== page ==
HONOLULU, USA: The federal judge in Hawaii blocked President Donald Trump’s most recent travel ban has received numerous death threats, authorities said.
FBI spokeswoman Michele Ernst said on Thursday that the agency is aware of reports of threatening messages against US District Judge Derrick Watson, who presides over cases in Hawaii, and is prepared to help if necessary.
US Marshals Service, responsible for protecting federal judicial officials, flew in about a dozen deputies from the mainland to provide Watson with 24-hour protection.
According to the service, Marshals don’t discuss specific security measures but does provide additional protection when warranted.
Watson blocked the federal government from enforcing its ban on new visas for people from six mostly Muslim countries and suspension of the refugee program.
He issued his ruling on March 15, just hours before the travel ban was to go into effect.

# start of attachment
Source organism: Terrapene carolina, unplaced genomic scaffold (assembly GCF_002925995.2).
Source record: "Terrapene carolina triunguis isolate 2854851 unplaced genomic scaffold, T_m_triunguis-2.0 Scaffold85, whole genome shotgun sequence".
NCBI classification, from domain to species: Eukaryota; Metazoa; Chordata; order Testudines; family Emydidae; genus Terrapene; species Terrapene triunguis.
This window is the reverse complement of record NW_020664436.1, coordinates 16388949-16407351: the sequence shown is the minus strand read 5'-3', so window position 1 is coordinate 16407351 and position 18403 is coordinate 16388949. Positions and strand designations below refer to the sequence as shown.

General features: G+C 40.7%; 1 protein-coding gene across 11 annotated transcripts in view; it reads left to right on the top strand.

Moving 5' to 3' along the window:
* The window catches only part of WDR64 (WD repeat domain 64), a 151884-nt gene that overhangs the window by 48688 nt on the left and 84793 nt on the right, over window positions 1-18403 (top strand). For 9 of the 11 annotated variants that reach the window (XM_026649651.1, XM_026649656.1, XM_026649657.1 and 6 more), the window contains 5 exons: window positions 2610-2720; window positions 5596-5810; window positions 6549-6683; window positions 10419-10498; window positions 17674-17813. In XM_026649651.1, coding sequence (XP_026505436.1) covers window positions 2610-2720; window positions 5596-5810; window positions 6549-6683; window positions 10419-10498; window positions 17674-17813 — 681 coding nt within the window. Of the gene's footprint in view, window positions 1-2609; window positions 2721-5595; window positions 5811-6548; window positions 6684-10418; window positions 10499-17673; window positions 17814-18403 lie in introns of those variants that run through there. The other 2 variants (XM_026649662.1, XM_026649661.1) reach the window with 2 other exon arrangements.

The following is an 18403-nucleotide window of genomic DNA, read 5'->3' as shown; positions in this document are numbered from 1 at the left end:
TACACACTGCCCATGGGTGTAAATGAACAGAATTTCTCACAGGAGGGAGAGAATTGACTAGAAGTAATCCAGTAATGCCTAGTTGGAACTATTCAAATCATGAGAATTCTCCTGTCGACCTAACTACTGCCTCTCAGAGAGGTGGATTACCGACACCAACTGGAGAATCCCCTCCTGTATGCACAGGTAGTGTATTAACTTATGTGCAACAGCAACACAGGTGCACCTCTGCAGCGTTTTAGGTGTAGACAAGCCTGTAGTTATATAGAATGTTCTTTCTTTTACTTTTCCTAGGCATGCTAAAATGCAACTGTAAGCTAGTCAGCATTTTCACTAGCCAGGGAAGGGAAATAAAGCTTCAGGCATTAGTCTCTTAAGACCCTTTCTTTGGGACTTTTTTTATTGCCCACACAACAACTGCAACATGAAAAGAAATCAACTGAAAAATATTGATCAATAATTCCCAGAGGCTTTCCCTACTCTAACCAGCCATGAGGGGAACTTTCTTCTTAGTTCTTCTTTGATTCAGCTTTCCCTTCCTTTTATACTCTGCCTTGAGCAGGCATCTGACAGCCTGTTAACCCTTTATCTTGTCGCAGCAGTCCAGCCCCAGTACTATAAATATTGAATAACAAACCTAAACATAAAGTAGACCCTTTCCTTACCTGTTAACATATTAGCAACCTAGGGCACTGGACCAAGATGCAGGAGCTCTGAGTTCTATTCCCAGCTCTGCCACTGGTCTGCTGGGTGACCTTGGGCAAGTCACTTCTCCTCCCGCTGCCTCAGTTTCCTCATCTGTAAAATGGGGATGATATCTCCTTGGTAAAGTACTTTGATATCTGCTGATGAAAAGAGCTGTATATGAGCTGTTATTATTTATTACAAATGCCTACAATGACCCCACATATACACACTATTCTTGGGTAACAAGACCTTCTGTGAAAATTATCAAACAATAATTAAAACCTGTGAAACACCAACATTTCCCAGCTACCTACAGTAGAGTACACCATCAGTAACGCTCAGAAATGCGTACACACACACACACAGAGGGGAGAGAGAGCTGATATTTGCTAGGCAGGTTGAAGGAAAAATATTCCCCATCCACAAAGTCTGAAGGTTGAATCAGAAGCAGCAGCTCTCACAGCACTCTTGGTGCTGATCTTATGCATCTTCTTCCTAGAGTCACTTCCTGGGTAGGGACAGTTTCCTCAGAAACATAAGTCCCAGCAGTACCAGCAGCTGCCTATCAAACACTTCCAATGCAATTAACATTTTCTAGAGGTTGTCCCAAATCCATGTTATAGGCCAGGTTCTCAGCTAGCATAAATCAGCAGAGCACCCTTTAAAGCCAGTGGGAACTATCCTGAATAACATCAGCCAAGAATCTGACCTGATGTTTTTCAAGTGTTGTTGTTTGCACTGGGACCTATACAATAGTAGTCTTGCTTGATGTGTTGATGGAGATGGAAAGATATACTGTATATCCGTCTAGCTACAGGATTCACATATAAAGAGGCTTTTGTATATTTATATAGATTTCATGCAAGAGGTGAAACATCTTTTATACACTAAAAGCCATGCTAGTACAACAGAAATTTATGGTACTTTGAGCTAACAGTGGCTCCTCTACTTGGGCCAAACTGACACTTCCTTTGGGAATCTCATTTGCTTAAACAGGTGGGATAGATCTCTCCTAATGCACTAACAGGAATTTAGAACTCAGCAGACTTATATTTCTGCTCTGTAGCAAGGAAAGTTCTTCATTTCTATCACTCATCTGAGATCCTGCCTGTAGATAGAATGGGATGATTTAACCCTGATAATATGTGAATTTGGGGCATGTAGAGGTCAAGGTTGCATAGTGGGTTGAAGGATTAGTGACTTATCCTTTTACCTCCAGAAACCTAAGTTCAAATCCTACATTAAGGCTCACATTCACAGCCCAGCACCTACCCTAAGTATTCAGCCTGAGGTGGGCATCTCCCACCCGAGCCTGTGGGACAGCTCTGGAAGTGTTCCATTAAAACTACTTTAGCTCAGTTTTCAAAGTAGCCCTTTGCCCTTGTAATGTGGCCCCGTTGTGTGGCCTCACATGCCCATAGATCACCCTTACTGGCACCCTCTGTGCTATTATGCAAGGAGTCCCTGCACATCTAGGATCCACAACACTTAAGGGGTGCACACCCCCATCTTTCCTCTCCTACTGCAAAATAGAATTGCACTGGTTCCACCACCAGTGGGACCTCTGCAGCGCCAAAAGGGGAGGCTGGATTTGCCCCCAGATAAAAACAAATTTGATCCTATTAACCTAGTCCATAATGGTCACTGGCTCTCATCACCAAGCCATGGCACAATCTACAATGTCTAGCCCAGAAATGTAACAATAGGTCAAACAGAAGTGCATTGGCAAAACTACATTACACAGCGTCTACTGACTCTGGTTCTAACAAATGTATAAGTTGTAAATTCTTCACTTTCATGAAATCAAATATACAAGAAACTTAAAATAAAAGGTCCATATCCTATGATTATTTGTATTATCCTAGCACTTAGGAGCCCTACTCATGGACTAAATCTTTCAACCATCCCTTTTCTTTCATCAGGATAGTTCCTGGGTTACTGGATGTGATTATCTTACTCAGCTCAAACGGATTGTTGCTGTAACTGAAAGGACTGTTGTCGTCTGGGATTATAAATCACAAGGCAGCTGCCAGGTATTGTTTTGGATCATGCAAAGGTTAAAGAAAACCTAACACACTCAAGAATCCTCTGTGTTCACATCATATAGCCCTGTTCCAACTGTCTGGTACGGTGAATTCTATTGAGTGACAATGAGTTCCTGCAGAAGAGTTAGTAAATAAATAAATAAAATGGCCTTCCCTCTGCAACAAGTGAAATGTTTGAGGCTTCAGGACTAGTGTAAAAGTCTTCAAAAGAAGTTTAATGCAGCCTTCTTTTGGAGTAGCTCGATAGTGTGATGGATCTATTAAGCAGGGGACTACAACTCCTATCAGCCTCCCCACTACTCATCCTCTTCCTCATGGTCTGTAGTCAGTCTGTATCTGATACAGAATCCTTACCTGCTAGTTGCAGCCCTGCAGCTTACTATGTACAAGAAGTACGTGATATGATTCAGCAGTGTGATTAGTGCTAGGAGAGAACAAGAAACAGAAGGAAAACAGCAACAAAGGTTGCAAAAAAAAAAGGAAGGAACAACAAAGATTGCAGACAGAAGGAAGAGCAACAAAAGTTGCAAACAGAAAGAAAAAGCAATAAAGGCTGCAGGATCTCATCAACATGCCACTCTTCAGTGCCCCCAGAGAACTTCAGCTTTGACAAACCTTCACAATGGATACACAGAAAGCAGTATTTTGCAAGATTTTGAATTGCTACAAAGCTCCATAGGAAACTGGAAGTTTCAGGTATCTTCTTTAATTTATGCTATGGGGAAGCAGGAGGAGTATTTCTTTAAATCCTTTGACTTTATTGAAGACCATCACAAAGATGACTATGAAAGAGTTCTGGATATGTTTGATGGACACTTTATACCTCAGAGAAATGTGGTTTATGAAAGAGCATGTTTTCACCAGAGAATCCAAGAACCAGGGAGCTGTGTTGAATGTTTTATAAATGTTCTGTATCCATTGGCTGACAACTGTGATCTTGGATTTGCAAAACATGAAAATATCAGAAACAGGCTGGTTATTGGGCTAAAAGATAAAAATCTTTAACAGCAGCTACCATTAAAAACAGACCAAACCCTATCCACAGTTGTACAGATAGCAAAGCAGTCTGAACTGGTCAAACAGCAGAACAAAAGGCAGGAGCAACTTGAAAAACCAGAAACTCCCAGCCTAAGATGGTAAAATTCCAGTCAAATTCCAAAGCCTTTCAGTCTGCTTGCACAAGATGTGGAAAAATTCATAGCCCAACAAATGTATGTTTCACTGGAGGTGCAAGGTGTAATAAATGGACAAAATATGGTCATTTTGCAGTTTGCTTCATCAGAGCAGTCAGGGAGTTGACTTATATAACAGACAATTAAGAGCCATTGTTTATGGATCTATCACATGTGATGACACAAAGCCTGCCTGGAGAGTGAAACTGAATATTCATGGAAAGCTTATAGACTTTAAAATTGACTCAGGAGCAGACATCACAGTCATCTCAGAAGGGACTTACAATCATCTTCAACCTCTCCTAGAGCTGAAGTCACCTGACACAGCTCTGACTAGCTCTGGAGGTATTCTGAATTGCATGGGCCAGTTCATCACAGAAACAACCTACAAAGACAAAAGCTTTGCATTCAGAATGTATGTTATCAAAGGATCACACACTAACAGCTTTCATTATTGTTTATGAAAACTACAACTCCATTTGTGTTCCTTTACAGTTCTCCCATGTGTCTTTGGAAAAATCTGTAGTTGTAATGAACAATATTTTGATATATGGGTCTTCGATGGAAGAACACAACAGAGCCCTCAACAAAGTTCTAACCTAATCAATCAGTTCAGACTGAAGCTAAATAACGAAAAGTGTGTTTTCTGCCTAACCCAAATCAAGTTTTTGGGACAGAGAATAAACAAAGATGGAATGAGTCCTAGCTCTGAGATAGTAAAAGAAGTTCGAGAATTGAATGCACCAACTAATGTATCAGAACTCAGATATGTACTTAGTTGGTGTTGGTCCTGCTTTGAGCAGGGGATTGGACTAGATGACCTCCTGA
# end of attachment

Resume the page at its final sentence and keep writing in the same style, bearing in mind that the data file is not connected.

President Donald Trump called Watson’s ruling an example of “unprecedented judicial overreach” and said his administration would appeal it.
Watson said he believed Hawaii would be able to make the case that the retooled travel ban would violate the Establishment Clause of the US Constitution, which prohibits religious discrimination.
However, the Justice Department said that the president had acted within his power and said that the new order was ‘significantly’ different from the older one, which was also stopped by a federal judge.
Hawaii challenged the ban, which was signed on March 6 and revamped an earlier, more sweeping order, arguing it discriminates against Muslims and violates the US Constitution.
The first ban was halted by a federal court in Seattle.
Trump’s original ban was rolled out on January 27, just a week into his administration, and hit legal potholes almost immediately.
The travel ban has been politically tricky for Trump too, as the first one, which went into effect immediately and lead to confusion at airports across the country.
The new ban was supposed to take care of some of the legal problems, as it specifically didn’t apply to green card and visa holders.